How to eliminate the marijuana black market?
As the COVID-19 crisis continues to ravish state budgets, this question has become even more important, particularly in states like California, which have legalized marijuana but have not seen the expected tax revenues due to the persistence of the “tax exempt” black market. Increased enforcement would help, of course. But the best way to eliminate the illegal market is to support market entry by legitimate businesses.
Several states have declared marijuana businesses “essential” and exempt from COVID lockdown requirements. Congressional appropriations riders prevent DOJ from prosecuting medical marijuana businesses that comply with state law. Attorney General Barr has stated that he “accepts” the Cole Memorandum (which essentially says that DOJ will not prosecute state-compliant businesses) and that DOJ will not “go after” state-compliant businesses, whether recreational or medical. As far as we are aware, there have been no federal prosecutions of state-compliant businesses during the Trump Administration. Nevertheless, the possibility of federal prosecution, no matter how slim, still keeps many legitimate businesses, including retailers and investors, from entering the market and prevents many financial institutions from providing banking, credit, and even credit card services to the industry. This too reduces tax revenue as any industry that operates predominately in cash is fertile ground for tax fraud.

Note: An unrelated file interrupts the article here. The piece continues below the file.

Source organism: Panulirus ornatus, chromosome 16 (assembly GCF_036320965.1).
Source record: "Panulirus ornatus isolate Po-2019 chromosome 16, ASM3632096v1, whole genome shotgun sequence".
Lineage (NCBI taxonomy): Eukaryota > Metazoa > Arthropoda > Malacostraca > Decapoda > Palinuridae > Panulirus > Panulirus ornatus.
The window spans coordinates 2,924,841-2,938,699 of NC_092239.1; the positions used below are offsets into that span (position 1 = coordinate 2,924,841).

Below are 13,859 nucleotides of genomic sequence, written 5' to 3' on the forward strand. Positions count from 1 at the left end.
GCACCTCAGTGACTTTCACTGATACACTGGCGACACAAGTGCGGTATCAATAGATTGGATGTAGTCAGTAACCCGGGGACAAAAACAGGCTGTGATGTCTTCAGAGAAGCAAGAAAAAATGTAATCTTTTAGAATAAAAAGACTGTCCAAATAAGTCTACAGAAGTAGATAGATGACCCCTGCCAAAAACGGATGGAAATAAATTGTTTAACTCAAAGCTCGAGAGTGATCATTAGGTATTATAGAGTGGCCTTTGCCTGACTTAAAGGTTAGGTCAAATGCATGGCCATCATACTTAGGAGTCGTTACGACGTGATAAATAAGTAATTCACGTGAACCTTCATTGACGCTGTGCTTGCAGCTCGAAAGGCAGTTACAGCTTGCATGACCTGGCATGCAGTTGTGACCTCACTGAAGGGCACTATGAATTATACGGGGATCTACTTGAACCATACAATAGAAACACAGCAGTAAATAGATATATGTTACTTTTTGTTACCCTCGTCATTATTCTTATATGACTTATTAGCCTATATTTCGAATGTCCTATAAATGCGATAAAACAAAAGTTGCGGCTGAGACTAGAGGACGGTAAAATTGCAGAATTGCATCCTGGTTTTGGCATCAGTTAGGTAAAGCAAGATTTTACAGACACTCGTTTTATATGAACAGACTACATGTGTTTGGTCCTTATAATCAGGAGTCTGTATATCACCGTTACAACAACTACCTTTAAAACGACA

It is not clear when, or if, marijuana will be legalized at the federal level. In the meantime, assuring state-compliant businesses, as well as their investors and the ancillary businesses that service them, that they are not targets for prosecution would reward legitimate actors, undermine bad actors, and support local tax bases. A simple way for the federal government to do this would be to create a procedure whereby state-compliant businesses could obtain “no action” letters from DOJ with regard to transactions that do not implicate DOJ enforcement priorities.
Various federal agencies with enforcement power including DOJ, the SEC, FinCEN, OFAC and the Consumer Finance Protection Bureau (CFPB) have advisory opinion or “no action” letter procedures to help businesses understand whether a proposed course of action may result in an enforcement action. In some cases, these procedures are statutorily mandated. In others, they are simply a matter of agency policy. But the rationale is always the same—to support well-intentioned businesses in heavily regulated markets by providing them with clarity about enforcement priorities. For example, the CFPB, which has the power to bring enforcement actions against businesses that violate federal consumer financial laws, explains its policy as encouraging market entry: